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dc.contributor.authorBriggs, Vernon M.
dc.date.accessioned2020-11-17T17:14:13Z
dc.date.available2020-11-17T17:14:13Z
dc.date.issued1993-03-01
dc.identifier.other745541
dc.identifier.urihttps://hdl.handle.net/1813/74883
dc.description.abstract[Excerpt] Over the past few decades, two highly significant, yet distinctly different influences have affected the U.S. labor market: the mass movement of adult women with young children into the labor force and an upsurge in mass immigration that includes a disproportionate number of unskilled and poorly-educated women from the Third World. Among these are many who have entered illegally. Estimates of the number of unskilled domestic workers residing illegally in the United States range between 50,000 and 150,000.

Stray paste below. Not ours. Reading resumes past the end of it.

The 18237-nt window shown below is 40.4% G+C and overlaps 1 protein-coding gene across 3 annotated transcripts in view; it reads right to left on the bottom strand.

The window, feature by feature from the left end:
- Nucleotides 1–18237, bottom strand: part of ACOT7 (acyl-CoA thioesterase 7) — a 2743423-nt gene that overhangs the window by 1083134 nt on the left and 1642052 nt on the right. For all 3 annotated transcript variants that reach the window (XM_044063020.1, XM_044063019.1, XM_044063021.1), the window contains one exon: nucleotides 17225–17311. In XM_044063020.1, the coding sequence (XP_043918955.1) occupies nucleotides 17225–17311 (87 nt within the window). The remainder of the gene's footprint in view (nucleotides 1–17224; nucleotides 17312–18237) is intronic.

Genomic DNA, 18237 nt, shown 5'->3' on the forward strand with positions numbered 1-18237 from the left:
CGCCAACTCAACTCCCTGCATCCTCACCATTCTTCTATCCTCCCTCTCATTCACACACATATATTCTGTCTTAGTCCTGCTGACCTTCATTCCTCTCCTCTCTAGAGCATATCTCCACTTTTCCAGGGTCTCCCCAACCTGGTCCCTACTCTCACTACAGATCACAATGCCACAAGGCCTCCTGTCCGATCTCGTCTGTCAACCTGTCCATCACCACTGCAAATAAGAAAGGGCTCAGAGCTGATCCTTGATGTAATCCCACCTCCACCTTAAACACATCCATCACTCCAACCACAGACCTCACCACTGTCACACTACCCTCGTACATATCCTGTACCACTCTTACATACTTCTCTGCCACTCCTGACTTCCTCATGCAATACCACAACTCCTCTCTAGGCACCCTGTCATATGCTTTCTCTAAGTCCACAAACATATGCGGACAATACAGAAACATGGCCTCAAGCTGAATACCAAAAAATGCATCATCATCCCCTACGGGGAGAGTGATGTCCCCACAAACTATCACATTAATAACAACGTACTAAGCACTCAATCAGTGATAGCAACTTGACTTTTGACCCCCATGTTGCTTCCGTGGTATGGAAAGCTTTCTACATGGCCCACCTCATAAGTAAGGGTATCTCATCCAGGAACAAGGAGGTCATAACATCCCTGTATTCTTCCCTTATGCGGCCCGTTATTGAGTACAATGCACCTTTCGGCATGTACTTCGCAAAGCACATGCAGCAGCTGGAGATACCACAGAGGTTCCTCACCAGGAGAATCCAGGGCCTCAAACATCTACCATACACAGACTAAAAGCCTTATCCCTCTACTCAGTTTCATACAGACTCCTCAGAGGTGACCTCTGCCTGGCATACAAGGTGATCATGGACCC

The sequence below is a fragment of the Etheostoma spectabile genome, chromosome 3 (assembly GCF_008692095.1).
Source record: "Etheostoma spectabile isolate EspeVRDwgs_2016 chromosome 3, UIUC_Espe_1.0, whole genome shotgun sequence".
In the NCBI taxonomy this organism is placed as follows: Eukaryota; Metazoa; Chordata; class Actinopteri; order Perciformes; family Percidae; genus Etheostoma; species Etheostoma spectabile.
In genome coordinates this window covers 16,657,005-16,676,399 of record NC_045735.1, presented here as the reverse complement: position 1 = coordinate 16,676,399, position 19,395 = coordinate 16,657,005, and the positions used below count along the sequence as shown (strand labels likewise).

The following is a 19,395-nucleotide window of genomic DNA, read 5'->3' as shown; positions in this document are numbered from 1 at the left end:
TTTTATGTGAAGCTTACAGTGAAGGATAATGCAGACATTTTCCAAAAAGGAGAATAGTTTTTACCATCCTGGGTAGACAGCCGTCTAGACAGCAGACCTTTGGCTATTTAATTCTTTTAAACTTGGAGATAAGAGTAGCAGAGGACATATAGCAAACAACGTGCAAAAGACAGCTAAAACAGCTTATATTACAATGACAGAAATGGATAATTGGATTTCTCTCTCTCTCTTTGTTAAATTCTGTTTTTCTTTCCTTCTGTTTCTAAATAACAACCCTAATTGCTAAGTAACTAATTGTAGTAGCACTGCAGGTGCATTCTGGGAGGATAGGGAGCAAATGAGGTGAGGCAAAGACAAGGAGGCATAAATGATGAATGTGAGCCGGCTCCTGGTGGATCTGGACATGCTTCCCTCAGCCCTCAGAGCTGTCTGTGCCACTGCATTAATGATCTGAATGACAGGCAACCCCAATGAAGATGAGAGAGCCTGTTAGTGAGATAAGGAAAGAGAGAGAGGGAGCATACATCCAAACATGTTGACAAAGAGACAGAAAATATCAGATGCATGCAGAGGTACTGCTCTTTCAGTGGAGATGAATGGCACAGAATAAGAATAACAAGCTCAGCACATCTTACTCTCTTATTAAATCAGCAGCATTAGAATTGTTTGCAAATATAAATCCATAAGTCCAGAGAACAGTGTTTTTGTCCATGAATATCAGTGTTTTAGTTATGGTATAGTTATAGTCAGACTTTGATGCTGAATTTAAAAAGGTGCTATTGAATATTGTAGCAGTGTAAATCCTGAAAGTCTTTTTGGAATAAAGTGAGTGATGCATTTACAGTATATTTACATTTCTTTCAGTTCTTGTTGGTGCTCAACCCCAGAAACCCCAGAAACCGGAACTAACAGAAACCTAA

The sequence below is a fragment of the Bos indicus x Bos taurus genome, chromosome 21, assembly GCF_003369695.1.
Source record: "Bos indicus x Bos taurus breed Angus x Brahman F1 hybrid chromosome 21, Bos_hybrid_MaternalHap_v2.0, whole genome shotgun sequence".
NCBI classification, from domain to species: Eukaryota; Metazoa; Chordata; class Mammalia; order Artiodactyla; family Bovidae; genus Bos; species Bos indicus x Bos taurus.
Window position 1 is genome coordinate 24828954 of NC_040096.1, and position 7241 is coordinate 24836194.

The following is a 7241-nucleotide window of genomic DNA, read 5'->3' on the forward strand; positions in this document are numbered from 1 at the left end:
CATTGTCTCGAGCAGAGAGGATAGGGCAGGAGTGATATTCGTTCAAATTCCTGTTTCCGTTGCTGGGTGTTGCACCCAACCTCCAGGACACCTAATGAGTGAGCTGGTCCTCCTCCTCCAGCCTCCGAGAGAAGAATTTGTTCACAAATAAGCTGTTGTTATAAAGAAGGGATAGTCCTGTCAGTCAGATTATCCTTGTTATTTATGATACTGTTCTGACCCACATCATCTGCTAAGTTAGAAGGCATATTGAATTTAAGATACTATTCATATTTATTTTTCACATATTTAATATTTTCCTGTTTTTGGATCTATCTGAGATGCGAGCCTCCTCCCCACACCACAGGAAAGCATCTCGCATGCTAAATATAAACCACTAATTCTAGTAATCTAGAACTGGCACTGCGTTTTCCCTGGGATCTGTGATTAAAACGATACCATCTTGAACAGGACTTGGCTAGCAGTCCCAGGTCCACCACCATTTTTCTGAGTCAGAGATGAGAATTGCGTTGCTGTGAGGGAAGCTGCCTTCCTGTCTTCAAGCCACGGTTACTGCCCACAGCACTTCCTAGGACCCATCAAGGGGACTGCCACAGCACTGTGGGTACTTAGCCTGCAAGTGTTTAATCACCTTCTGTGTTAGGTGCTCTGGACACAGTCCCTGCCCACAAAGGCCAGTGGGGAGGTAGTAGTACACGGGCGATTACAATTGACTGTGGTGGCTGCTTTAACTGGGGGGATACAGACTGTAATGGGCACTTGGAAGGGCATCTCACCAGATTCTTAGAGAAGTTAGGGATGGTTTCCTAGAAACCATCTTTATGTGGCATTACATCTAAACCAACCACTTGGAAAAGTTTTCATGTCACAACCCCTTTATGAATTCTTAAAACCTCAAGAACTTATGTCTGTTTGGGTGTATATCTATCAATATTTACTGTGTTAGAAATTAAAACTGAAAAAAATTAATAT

dc.language.isoen_US
dc.rightsRequired Publisher Statement: Copyright by the author.
dc.subjectimmigration
dc.subjectpublic policy
dc.subjectillegal immigration
dc.subjectchild care
dc.subjectgender
dc.subjectlabor force
dc.titleA Dead-End Street: Female Immigrants and Child Care
dc.typearticle
dc.description.legacydownloadsBriggs75_Dead_End_Street.pdf: 449 downloads, before Oct. 1, 2020.
local.authorAffiliationBriggs, Vernon M.: vmb2@cornell.edu Cornell University


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